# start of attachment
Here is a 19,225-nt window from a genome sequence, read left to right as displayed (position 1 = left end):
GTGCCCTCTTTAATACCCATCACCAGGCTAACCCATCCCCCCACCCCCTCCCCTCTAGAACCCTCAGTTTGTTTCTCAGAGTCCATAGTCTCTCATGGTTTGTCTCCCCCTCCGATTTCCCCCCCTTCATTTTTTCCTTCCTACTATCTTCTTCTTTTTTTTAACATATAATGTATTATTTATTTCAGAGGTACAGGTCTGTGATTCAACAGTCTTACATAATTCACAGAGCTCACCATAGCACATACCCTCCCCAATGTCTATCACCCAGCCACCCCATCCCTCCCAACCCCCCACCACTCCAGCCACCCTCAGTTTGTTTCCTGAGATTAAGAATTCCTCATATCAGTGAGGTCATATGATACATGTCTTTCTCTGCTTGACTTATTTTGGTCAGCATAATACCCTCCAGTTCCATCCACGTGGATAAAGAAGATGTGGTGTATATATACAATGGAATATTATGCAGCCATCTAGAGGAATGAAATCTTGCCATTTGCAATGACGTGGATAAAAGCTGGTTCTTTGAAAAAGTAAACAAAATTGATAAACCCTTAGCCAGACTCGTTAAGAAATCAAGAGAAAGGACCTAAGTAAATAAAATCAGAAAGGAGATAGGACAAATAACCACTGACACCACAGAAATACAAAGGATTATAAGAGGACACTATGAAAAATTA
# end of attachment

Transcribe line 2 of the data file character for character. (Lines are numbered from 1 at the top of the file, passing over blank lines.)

GTGCCCTCTTTAATACCCATCACCAGGCTAACCCATCCCCCCACCCCCTCCCCTCTAGAACCCTCAGTTTGTTTCTCAGAGTCCATAGTCTCTCATGGTTTGTCTCCCCCTCCGATTTCCCCCCCTTCATTTTTTCCTTCCTACTATCTTCTTCTTTTTTTTAACATATAATGTATTATTTATTTCAGAGGTACAGGTCTGTGATTCAACAGTCTTACATAATTCACAGAGCTCACCATAGCACATACCCTCCCCAATGTCTATCACCCAGCCACCCCATCCCTCCCAACCCCCCACCACTCCAGCCACCCTCAGTTTGTTTCCTGAGATTAAGAATTCCTCATATCAGTGAGGTCATATGATACATGTCTTTCTCTGCTTGACTTATTTTGGTCAGCATAATACCCTCCAGTTCCATCCACGTGGATAAAGAAGATGTGGTGTATATATACAATGGAATATTATGCAGCCATCTAGAGGAATGAAATCTTGCCATTTGCAATGACGTGGATAAAAGCTGGTTCTTTGAAAAAGTAAACAAAATTGATAAACCCTTAGCCAGACTCGTTAAGAAATCAAGAGAAAGGACCTAAGTAAATAAAATCAGAAAGGAGATAGGACAAATAACCACTGACACCACAGAAATACAAAGGATTATAAGAGGACACTATGAAAAATTA